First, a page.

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That moving feeling


There is a difference between fashion and style. Fashion is passing and while you think it’s the way of the future you soon find out that it’s old and dull. Style is intrinsic, it’s always there. If ringtone composers, biorhythm and horoscope programs  on phones were a fashion, music is style.

Every time you come across an interesting new technology the vendor says “it only costs a few cents, one day all phones will have it”. That’s true of fingerprint readers, push to talk, noise cancelling second microphones, GPS and accelerometers. The truth is that phones are becoming more diverse and the number of features which roll across all of them are becoming fewer and fewer. Even front-facing video cameras which were seen as mandatory on 3G phones are now less common.

One technology, which if not ubiquitous, that does seem to be becoming more common is motion sensing. Let’s get the Wii word out of the way early: It’s made motion cool. But phones have been a bit more prosaic.  It’s typically been used to distinguish between landscape and portrait views of a screen.

The Samsung SCH-310 lets you write a number in the air but how about using the motion sensor to see if the phone has had a sudden impact? Is the user an old person who might have fallen over or down the stairs? How about using it to affect the polling rate – if a phone hasn’t moved does it need to poll the cell to say it’s still in the same place?  Think of the power saving if a phone that’s left on the bedside table over night only polled a quarter as often. It would make a massive difference to standby time.

The accelerometer system measures the g-force on the phone. If you hold a phone steady it will always read 1g pointing straight down. So if you tilt the phone you can measure that. They typically use three cantilever beams as MEMS, and are very simple to work with. It’s also possible to detect an impact on the screen to look for a double click. The software to read the accelerometer needs the programmer to write a low-pass filter to eliminate the effects of gravity.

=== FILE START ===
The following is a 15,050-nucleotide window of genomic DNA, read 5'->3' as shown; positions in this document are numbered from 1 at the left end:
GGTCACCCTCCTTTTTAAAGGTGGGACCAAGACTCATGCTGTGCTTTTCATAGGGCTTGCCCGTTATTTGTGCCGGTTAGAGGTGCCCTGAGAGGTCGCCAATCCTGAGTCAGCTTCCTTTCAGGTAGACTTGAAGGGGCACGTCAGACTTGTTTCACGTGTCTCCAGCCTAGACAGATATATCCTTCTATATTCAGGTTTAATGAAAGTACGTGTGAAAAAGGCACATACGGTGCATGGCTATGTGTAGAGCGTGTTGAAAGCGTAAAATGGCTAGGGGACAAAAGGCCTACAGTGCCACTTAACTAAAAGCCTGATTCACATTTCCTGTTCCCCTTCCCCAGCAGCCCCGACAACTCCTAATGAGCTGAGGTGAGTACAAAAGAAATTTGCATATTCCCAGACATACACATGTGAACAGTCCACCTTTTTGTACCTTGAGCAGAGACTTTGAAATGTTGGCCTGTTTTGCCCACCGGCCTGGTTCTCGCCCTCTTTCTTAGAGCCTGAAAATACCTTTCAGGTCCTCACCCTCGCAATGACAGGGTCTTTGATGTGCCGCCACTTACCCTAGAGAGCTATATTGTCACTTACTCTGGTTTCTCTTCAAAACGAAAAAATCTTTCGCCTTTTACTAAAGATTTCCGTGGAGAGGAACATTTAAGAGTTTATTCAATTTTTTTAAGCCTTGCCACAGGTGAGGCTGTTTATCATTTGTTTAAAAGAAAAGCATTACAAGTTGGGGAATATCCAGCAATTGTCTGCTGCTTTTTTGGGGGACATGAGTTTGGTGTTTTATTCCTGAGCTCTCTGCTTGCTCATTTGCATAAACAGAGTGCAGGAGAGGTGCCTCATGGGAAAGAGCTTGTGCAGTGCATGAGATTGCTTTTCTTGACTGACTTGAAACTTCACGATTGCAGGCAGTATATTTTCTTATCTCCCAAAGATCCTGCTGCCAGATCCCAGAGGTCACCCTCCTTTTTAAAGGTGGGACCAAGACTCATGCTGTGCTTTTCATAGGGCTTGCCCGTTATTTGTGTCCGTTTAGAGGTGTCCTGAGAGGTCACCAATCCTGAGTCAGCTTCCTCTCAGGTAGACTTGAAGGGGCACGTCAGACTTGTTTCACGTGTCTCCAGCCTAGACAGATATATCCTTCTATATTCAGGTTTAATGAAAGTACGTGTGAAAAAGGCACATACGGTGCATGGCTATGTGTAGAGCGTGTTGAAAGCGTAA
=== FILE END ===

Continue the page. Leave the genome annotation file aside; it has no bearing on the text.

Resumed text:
The typical cost of the three axis accelerometer hardware is $1.61. But there is a way of doing it for free.  A lot of phones in Japan use the camera for motion sensing. This technology is usually supplied by a company called GestureTek and the games for it include boxing and darts where the player puts the phone on the table and waves their hands in front of the camera. Games like fishing and bowling use a swing of the phone while the camera reads the world flying by. Sony Ericsson has built this into the F305.  GestureTek can do optical motion with Brew, Symbian S60 and Windows Mobile as well as JSR 256 and NTT DoCoMo DoJa. This includes gestures for shake, rock and roll.

You don’t need a great camera, indeed it’s best of the resolution can be reduced and the frame rate increased. It works best with the camera at lowest resolution of  160 x 120 and needs 7.5fps, 15fps is ideal. The software doesn’t use colour it  only looks at the image luminance.

Using the camera has a certain elegance. You can build motions into gestures and provide a toll that can record gestures like a bowling swing. Record several user string each defined gestures. The camera can be used to measure distance – which an accelerometer cannot –  but it’s relative, not suitable for dead reckoning. The power consumption of the of the camera is similar to the screen but running the camera at a lower resolution makes a significant difference. Unfortunately this is not possible with all hardware.

But unlike many of the things set to become “standard” in phones which never will, a camera pretty much has, so perhaps motion sensing will too. Perhaps it has been elevated from fashion to style.

Cat Keynes publishes her thoughts on the mobile phone industry every Sunday at www.catkeynes.com you can read the column  the previous Friday by subscribing here. Follow me on Twitter here.


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